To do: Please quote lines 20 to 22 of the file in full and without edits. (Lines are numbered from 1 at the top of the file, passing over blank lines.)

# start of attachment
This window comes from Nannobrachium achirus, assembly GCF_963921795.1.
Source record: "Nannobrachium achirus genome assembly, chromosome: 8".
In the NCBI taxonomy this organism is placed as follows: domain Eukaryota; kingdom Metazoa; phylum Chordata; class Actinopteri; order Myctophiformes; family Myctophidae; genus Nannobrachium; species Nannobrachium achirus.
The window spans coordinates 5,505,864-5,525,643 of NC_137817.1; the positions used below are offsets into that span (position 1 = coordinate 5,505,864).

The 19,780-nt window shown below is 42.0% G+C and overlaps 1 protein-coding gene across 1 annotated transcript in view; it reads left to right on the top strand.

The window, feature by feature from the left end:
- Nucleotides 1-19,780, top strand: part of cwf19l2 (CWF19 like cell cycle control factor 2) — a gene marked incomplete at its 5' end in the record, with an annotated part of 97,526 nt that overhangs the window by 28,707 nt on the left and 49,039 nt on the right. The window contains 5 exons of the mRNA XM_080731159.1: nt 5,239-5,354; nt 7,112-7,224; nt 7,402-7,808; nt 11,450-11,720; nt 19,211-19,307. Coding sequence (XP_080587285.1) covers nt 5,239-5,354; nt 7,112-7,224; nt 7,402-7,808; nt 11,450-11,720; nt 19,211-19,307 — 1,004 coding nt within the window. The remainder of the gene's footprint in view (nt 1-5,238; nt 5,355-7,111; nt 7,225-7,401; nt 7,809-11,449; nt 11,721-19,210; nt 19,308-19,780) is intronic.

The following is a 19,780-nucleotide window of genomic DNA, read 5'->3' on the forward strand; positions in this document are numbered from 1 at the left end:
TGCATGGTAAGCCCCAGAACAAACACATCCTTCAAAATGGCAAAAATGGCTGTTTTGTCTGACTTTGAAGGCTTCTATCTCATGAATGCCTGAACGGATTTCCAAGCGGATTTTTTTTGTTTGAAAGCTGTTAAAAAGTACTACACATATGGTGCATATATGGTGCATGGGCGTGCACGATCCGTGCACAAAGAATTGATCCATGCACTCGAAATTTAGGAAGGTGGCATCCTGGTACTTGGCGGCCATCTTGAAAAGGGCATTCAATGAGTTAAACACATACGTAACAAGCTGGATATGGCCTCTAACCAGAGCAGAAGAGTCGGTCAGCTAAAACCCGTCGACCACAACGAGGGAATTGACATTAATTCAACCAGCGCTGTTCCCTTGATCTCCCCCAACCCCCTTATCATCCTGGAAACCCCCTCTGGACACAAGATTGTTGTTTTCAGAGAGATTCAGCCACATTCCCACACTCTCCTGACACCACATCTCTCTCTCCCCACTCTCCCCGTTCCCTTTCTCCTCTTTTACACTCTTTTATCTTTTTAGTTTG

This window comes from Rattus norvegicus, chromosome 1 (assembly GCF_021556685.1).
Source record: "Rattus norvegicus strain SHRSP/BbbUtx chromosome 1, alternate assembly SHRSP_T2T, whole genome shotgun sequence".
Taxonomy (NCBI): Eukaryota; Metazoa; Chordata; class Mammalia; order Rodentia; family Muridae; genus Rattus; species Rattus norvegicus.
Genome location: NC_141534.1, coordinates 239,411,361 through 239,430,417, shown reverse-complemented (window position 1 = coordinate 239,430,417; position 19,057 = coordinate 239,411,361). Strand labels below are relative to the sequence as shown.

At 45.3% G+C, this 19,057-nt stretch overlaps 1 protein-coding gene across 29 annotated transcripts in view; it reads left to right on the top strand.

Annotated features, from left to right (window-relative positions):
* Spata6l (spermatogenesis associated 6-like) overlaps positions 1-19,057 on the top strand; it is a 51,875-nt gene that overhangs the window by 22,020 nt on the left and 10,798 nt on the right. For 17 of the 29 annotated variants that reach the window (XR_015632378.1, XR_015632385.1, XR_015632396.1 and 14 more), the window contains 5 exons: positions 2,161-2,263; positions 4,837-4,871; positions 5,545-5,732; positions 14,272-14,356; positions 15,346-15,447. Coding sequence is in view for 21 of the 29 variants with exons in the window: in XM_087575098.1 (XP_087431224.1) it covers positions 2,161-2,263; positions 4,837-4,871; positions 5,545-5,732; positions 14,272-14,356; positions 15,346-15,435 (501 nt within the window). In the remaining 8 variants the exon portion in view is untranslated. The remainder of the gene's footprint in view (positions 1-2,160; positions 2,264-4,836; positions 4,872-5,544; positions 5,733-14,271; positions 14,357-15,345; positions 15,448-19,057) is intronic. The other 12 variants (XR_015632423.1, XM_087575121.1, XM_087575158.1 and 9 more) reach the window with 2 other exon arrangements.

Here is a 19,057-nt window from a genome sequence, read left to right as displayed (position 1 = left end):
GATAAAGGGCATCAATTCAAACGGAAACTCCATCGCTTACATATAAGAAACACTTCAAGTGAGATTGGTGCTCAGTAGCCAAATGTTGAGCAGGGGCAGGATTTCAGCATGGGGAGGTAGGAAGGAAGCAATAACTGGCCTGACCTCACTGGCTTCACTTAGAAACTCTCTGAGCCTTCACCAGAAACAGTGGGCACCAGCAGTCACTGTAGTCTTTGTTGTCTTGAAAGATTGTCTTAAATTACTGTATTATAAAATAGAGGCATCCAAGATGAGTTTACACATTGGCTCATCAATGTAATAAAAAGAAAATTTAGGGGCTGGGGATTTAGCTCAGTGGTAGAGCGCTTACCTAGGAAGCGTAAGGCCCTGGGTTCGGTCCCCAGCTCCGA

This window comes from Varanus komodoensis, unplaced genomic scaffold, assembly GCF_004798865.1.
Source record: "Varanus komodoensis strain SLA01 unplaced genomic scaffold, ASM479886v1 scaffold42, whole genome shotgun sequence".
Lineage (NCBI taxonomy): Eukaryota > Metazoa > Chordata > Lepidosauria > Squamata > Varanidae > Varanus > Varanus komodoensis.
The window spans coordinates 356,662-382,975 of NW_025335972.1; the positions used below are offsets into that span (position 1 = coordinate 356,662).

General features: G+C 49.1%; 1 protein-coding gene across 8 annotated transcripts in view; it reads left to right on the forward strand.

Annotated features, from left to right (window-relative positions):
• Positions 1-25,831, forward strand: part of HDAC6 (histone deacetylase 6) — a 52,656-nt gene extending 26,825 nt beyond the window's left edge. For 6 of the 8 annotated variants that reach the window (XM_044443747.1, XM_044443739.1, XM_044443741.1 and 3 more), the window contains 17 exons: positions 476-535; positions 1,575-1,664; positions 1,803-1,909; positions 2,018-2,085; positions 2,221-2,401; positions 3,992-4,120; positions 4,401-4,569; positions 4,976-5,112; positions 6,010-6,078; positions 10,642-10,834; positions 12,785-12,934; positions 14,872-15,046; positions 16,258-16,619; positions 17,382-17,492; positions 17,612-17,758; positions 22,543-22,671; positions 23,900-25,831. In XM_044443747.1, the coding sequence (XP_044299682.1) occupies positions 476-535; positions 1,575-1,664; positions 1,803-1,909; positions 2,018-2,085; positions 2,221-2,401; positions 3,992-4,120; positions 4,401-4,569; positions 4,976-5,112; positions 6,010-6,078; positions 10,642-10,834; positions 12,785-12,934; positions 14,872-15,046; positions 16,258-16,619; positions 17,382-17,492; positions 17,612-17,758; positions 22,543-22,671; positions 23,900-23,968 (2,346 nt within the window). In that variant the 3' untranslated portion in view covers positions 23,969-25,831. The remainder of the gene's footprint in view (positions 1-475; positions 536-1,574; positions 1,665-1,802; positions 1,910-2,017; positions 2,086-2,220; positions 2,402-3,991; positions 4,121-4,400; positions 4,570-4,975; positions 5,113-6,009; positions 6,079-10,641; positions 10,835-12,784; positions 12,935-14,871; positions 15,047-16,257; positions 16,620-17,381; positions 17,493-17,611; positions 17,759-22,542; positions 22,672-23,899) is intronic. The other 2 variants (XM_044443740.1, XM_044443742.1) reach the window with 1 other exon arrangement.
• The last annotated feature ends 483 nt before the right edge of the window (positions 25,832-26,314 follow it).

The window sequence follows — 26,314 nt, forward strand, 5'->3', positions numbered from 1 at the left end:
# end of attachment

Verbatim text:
Source record: "Varanus komodoensis strain SLA01 unplaced genomic scaffold, ASM479886v1 scaffold42, whole genome shotgun sequence".
Lineage (NCBI taxonomy): Eukaryota > Metazoa > Chordata > Lepidosauria > Squamata > Varanidae > Varanus > Varanus komodoensis.
The window spans coordinates 356,662-382,975 of NW_025335972.1; the positions used below are offsets into that span (position 1 = coordinate 356,662).